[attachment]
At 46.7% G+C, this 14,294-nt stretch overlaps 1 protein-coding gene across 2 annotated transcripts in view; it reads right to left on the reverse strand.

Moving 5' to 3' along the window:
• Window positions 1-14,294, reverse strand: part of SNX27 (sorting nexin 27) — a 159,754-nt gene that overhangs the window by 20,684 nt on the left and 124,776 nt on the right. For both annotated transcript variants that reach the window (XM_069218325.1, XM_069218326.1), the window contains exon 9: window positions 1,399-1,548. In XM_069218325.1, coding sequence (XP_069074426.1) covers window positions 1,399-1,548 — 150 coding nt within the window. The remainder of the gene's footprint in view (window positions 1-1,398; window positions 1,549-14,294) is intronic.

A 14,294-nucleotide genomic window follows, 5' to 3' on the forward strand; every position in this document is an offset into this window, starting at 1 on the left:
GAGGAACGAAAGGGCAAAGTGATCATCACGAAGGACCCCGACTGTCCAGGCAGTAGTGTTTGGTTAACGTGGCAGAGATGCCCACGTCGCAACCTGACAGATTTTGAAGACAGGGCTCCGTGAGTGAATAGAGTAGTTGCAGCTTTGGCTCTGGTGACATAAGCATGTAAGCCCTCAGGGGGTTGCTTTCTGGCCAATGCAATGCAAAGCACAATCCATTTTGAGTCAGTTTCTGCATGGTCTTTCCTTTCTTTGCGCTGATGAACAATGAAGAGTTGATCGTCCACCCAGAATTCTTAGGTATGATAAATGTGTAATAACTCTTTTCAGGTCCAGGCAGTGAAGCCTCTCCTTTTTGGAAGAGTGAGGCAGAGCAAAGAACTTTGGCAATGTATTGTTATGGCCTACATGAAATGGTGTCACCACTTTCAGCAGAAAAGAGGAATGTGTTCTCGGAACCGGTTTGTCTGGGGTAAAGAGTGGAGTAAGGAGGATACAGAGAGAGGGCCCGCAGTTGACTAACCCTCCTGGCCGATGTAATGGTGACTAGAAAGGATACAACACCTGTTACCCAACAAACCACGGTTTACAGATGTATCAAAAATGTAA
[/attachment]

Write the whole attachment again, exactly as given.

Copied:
At 46.7% G+C, this 14,294-nt stretch overlaps 1 protein-coding gene across 2 annotated transcripts in view; it reads right to left on the reverse strand.

Moving 5' to 3' along the window:
• Window positions 1-14,294, reverse strand: part of SNX27 (sorting nexin 27) — a 159,754-nt gene that overhangs the window by 20,684 nt on the left and 124,776 nt on the right. For both annotated transcript variants that reach the window (XM_069218325.1, XM_069218326.1), the window contains exon 9: window positions 1,399-1,548. In XM_069218325.1, coding sequence (XP_069074426.1) covers window positions 1,399-1,548 — 150 coding nt within the window. The remainder of the gene's footprint in view (window positions 1-1,398; window positions 1,549-14,294) is intronic.

A 14,294-nucleotide genomic window follows, 5' to 3' on the forward strand; every position in this document is an offset into this window, starting at 1 on the left:
GAGGAACGAAAGGGCAAAGTGATCATCACGAAGGACCCCGACTGTCCAGGCAGTAGTGTTTGGTTAACGTGGCAGAGATGCCCACGTCGCAACCTGACAGATTTTGAAGACAGGGCTCCGTGAGTGAATAGAGTAGTTGCAGCTTTGGCTCTGGTGACATAAGCATGTAAGCCCTCAGGGGGTTGCTTTCTGGCCAATGCAATGCAAAGCACAATCCATTTTGAGTCAGTTTCTGCATGGTCTTTCCTTTCTTTGCGCTGATGAACAATGAAGAGTTGATCGTCCACCCAGAATTCTTAGGTATGATAAATGTGTAATAACTCTTTTCAGGTCCAGGCAGTGAAGCCTCTCCTTTTTGGAAGAGTGAGGCAGAGCAAAGAACTTTGGCAATGTATTGTTATGGCCTACATGAAATGGTGTCACCACTTTCAGCAGAAAAGAGGAATGTGTTCTCGGAACCGGTTTGTCTGGGGTAAAGAGTGGAGTAAGGAGGATACAGAGAGAGGGCCCGCAGTTGACTAACCCTCCTGGCCGATGTAATGGTGACTAGAAAGGATACAACACCTGTTACCCAACAAACCACGGTTTACAGATGTATCAAAAATGTAA